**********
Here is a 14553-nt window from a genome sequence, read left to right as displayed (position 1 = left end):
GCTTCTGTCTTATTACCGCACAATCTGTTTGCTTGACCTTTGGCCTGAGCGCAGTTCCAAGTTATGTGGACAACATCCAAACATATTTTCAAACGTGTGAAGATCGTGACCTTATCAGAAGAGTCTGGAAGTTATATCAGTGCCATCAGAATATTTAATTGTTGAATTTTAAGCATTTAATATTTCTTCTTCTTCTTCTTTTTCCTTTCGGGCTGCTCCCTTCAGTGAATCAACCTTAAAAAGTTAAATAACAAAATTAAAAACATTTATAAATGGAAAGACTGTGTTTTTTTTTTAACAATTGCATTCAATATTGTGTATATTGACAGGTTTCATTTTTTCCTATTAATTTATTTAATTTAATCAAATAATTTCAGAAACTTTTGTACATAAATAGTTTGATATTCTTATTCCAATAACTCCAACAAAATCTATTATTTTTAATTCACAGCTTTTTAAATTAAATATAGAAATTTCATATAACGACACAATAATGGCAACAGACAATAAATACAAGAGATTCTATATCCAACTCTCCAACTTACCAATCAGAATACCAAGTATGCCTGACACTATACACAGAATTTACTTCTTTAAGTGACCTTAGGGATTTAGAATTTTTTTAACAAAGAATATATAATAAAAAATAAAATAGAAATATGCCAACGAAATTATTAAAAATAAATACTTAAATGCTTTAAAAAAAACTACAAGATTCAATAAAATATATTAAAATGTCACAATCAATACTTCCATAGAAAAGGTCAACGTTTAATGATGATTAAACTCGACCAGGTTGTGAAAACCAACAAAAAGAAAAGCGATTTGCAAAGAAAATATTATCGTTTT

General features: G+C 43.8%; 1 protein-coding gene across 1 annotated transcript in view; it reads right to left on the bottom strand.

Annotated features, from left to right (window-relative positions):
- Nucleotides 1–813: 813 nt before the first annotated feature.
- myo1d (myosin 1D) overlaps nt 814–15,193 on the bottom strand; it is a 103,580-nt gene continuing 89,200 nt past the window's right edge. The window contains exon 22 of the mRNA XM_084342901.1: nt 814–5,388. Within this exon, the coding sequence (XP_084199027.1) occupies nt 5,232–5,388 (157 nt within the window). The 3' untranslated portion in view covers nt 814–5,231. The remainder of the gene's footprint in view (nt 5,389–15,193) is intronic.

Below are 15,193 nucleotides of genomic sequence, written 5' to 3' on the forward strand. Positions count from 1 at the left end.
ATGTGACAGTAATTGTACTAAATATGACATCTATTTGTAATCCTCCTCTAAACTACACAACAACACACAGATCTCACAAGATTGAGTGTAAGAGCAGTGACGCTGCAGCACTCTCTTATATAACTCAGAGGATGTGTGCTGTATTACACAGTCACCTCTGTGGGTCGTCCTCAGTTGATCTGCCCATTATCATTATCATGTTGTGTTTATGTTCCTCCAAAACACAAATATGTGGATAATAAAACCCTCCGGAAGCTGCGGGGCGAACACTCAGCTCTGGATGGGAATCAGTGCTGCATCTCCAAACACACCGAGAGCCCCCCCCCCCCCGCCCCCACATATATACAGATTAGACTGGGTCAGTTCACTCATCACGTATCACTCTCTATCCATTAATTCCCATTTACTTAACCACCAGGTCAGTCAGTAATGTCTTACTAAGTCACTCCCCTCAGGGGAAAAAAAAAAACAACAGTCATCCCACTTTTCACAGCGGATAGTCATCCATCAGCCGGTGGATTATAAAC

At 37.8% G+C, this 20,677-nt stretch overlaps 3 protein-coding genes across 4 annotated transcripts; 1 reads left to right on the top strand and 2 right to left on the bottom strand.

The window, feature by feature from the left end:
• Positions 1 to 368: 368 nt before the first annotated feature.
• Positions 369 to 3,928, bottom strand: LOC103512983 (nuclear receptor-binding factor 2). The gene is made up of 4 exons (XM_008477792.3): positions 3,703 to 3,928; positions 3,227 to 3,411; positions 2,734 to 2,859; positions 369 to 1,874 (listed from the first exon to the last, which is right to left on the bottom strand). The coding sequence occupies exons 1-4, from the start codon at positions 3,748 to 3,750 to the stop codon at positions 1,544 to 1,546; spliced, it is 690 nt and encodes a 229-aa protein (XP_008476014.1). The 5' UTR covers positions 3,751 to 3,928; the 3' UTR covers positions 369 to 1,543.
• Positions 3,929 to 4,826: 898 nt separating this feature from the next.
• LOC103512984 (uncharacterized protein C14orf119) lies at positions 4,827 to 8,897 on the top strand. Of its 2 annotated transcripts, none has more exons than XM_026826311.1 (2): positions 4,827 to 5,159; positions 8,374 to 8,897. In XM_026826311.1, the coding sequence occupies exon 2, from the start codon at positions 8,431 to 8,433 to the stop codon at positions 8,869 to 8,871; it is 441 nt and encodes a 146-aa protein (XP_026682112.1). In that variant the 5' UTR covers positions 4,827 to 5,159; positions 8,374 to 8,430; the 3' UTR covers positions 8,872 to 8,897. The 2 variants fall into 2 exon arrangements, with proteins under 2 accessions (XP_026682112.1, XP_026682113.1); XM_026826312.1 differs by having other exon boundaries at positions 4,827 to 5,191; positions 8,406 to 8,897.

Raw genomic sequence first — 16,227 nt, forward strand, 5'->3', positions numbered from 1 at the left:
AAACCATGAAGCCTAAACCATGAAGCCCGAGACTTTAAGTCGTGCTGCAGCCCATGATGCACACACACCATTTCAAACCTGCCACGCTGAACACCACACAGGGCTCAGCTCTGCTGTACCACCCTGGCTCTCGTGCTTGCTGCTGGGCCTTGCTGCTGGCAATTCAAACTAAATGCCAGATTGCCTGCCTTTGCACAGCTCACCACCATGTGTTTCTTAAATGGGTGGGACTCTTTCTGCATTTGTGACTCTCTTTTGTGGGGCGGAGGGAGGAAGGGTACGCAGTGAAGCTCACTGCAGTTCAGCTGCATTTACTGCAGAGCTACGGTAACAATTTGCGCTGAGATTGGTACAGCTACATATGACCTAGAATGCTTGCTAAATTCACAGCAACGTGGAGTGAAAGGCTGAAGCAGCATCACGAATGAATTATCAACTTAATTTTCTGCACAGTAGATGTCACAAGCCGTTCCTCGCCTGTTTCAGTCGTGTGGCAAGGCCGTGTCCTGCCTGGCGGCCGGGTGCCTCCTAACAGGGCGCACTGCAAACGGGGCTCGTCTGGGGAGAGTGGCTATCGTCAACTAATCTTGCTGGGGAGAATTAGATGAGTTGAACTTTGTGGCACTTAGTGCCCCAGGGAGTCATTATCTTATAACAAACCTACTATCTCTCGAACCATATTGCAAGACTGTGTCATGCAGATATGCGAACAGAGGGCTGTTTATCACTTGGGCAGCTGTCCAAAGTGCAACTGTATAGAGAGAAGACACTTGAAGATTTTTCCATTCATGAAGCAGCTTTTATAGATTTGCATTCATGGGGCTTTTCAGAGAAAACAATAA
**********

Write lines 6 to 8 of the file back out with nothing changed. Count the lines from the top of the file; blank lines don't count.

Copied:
- myo1d (myosin 1D) overlaps nt 814–15,193 on the bottom strand; it is a 103,580-nt gene continuing 89,200 nt past the window's right edge. The window contains exon 22 of the mRNA XM_084342901.1: nt 814–5,388. Within this exon, the coding sequence (XP_084199027.1) occupies nt 5,232–5,388 (157 nt within the window). The 3' untranslated portion in view covers nt 814–5,231. The remainder of the gene's footprint in view (nt 5,389–15,193) is intronic.

Below are 15,193 nucleotides of genomic sequence, written 5' to 3' on the forward strand. Positions count from 1 at the left end.
ATGTGACAGTAATTGTACTAAATATGACATCTATTTGTAATCCTCCTCTAAACTACACAACAACACACAGATCTCACAAGATTGAGTGTAAGAGCAGTGACGCTGCAGCACTCTCTTATATAACTCAGAGGATGTGTGCTGTATTACACAGTCACCTCTGTGGGTCGTCCTCAGTTGATCTGCCCATTATCATTATCATGTTGTGTTTATGTTCCTCCAAAACACAAATATGTGGATAATAAAACCCTCCGGAAGCTGCGGGGCGAACACTCAGCTCTGGATGGGAATCAGTGCTGCATCTCCAAACACACCGAGAGCCCCCCCCCCCCCGCCCCCACATATATACAGATTAGACTGGGTCAGTTCACTCATCACGTATCACTCTCTATCCATTAATTCCCATTTACTTAACCACCAGGTCAGTCAGTAATGTCTTACTAAGTCACTCCCCTCAGGGGAAAAAAAAAAACAACAGTCATCCCACTTTTCACAGCGGATAGTCATCCATCAGCCGGTGGATTATAAAC